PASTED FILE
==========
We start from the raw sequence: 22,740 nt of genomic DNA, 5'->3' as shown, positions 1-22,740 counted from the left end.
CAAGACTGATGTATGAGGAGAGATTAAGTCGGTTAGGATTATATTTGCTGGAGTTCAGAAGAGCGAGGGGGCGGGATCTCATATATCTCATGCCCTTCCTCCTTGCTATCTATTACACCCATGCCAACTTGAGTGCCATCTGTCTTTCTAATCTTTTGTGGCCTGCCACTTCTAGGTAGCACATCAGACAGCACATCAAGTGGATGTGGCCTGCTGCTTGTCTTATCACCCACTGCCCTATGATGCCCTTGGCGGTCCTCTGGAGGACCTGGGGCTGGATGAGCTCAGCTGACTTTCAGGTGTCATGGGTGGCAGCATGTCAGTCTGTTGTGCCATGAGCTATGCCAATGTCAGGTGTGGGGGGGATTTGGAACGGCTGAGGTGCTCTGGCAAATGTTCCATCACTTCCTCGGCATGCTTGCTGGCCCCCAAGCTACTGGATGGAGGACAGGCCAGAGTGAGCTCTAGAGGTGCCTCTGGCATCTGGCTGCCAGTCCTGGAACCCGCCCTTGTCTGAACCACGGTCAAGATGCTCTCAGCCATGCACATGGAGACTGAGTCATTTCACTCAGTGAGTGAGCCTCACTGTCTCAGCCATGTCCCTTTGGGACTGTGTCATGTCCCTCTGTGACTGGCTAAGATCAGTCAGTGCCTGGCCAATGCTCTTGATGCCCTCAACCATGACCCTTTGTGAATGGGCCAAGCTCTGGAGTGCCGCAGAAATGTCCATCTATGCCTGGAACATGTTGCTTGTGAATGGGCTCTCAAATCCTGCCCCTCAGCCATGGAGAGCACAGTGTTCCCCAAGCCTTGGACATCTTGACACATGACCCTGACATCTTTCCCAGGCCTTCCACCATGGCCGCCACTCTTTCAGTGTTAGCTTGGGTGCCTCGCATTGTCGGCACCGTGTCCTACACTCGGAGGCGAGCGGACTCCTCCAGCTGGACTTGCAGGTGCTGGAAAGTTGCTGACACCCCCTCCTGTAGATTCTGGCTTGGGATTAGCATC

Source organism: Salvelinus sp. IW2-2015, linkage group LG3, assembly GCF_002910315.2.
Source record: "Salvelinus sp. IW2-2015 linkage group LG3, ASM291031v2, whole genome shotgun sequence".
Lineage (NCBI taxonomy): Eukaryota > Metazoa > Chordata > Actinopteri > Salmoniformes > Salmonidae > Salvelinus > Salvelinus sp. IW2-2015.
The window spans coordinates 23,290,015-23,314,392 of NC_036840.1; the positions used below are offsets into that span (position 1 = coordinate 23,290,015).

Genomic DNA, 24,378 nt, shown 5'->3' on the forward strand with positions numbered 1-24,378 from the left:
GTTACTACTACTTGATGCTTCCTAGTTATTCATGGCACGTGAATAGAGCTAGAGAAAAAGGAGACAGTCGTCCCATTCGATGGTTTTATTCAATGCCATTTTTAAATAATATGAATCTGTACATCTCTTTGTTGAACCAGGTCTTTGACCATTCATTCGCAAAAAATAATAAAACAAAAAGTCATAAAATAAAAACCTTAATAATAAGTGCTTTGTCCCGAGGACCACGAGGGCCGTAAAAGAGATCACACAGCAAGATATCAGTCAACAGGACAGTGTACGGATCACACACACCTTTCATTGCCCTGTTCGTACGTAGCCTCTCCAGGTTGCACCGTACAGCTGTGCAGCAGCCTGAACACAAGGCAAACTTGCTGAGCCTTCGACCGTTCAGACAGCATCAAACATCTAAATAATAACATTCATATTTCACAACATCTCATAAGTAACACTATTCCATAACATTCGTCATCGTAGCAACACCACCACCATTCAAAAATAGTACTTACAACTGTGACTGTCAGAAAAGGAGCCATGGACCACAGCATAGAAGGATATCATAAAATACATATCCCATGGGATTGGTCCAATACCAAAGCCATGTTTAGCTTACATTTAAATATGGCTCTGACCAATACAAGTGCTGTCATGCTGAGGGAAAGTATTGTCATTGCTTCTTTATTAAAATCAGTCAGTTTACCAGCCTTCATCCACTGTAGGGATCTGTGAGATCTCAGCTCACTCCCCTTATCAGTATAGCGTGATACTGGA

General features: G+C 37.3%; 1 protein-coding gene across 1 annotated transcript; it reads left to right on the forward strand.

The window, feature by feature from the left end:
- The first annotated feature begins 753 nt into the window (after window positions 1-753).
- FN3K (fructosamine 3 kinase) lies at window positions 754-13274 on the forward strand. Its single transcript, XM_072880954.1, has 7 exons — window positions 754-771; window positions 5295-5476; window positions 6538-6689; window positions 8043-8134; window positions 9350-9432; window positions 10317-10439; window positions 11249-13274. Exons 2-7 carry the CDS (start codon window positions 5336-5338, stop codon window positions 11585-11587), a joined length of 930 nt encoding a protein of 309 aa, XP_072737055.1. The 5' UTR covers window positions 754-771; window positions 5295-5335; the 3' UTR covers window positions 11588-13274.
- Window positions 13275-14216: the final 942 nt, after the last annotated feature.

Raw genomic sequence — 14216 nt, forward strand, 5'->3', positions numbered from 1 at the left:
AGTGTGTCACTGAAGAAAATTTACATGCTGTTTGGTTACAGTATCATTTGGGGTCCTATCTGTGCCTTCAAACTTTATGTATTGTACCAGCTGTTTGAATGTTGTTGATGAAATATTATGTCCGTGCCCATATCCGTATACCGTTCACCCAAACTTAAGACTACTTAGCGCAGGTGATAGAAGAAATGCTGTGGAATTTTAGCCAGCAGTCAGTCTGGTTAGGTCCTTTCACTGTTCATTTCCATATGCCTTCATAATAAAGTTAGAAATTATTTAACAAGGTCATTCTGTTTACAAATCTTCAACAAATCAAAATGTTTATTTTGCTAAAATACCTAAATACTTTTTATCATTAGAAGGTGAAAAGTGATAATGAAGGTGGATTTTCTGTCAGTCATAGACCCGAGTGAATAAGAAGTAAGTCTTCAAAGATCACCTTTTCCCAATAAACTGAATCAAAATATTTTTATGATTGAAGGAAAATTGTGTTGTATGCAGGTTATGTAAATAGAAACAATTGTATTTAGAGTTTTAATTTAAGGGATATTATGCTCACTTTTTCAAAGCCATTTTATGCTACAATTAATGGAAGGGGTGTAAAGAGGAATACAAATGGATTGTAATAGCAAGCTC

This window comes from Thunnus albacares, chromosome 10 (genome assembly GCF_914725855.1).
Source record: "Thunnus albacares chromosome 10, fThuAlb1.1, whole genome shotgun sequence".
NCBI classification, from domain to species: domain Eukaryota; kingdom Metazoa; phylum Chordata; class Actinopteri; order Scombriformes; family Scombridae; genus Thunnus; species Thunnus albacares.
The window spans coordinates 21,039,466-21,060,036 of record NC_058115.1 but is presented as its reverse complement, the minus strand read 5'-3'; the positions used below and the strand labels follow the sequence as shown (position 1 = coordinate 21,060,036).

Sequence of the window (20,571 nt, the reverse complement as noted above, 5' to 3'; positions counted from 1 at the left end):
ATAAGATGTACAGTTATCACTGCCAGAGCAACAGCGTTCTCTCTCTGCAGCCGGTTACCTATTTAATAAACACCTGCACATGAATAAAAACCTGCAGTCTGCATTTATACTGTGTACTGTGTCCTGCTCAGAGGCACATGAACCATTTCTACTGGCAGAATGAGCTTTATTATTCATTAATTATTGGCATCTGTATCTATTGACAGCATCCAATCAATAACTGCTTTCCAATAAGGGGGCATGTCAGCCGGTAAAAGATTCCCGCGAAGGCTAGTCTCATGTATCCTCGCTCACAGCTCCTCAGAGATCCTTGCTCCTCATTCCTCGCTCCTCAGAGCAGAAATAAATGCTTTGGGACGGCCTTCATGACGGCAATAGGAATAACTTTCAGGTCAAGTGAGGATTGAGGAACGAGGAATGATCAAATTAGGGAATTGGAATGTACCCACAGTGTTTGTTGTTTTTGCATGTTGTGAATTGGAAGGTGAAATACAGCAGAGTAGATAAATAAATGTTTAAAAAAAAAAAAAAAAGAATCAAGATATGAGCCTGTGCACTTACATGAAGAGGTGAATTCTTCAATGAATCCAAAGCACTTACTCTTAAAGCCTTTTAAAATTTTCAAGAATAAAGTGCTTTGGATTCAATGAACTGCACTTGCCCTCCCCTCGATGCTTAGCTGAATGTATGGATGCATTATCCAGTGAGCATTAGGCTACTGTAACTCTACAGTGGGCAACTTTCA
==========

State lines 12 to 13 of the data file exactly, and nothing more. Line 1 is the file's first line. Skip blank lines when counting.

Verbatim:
- FN3K (fructosamine 3 kinase) lies at window positions 754-13274 on the forward strand. Its single transcript, XM_072880954.1, has 7 exons — window positions 754-771; window positions 5295-5476; window positions 6538-6689; window positions 8043-8134; window positions 9350-9432; window positions 10317-10439; window positions 11249-13274. Exons 2-7 carry the CDS (start codon window positions 5336-5338, stop codon window positions 11585-11587), a joined length of 930 nt encoding a protein of 309 aa, XP_072737055.1. The 5' UTR covers window positions 754-771; window positions 5295-5335; the 3' UTR covers window positions 11588-13274.
- Window positions 13275-14216: the final 942 nt, after the last annotated feature.